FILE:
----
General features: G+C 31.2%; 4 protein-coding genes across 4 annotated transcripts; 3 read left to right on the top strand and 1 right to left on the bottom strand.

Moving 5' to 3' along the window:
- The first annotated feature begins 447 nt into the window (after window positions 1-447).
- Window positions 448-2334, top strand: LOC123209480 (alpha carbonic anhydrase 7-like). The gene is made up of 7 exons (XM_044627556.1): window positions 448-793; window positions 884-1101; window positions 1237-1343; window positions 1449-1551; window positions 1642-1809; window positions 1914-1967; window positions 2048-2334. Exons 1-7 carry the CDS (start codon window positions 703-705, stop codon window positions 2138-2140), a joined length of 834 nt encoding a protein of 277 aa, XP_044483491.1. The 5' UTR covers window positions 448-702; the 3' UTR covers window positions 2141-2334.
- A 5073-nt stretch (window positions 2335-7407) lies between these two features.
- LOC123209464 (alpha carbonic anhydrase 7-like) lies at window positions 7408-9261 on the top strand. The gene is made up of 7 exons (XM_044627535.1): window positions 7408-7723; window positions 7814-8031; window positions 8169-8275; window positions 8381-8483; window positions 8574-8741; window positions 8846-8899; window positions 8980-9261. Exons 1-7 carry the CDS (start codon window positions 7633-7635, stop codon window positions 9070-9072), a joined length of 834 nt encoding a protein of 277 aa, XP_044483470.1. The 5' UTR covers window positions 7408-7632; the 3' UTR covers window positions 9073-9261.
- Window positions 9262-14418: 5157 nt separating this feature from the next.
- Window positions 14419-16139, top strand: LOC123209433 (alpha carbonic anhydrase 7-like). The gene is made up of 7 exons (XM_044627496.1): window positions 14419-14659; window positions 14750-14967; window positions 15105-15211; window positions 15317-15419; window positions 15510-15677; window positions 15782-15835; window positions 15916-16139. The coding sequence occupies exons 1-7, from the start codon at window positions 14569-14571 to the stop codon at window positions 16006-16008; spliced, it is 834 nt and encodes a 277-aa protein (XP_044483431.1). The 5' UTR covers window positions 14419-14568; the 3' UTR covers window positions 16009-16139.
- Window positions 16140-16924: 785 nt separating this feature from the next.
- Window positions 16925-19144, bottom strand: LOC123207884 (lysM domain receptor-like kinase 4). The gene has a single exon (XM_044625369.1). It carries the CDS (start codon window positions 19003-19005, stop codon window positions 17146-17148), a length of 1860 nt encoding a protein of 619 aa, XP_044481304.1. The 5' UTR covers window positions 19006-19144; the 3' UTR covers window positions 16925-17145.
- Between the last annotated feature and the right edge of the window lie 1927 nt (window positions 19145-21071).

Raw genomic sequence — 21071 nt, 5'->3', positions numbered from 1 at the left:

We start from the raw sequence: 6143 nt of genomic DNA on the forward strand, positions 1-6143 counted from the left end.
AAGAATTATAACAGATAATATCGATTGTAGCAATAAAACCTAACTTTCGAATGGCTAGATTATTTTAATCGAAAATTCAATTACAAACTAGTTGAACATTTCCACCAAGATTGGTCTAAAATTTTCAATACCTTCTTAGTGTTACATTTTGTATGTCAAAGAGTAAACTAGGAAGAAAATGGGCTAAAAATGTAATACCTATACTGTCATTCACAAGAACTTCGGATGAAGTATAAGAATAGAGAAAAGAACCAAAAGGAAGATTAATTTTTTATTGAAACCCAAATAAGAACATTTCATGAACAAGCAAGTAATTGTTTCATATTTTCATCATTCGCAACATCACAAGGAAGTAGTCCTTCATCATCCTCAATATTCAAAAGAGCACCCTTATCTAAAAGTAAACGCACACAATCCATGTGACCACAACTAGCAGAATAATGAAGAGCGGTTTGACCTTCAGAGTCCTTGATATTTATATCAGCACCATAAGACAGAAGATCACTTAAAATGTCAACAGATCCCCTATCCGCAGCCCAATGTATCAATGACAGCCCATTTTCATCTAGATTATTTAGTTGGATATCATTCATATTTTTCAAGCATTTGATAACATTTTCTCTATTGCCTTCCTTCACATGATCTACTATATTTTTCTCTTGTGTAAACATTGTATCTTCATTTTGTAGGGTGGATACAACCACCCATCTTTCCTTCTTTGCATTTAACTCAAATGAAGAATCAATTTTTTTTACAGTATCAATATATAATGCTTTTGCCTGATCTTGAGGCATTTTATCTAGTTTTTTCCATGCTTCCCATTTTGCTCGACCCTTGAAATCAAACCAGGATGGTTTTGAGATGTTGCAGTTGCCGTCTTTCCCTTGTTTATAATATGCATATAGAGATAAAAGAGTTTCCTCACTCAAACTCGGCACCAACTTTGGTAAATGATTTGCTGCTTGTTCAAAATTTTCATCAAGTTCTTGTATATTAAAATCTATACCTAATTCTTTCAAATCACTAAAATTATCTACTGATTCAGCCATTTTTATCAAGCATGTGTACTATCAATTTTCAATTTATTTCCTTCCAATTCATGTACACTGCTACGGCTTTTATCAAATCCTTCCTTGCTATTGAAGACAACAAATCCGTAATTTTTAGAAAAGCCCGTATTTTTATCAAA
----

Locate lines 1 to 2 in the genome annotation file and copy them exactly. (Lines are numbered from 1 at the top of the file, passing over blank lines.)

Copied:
General features: G+C 31.2%; 4 protein-coding genes across 4 annotated transcripts; 3 read left to right on the top strand and 1 right to left on the bottom strand.

Moving 5' to 3' along the window: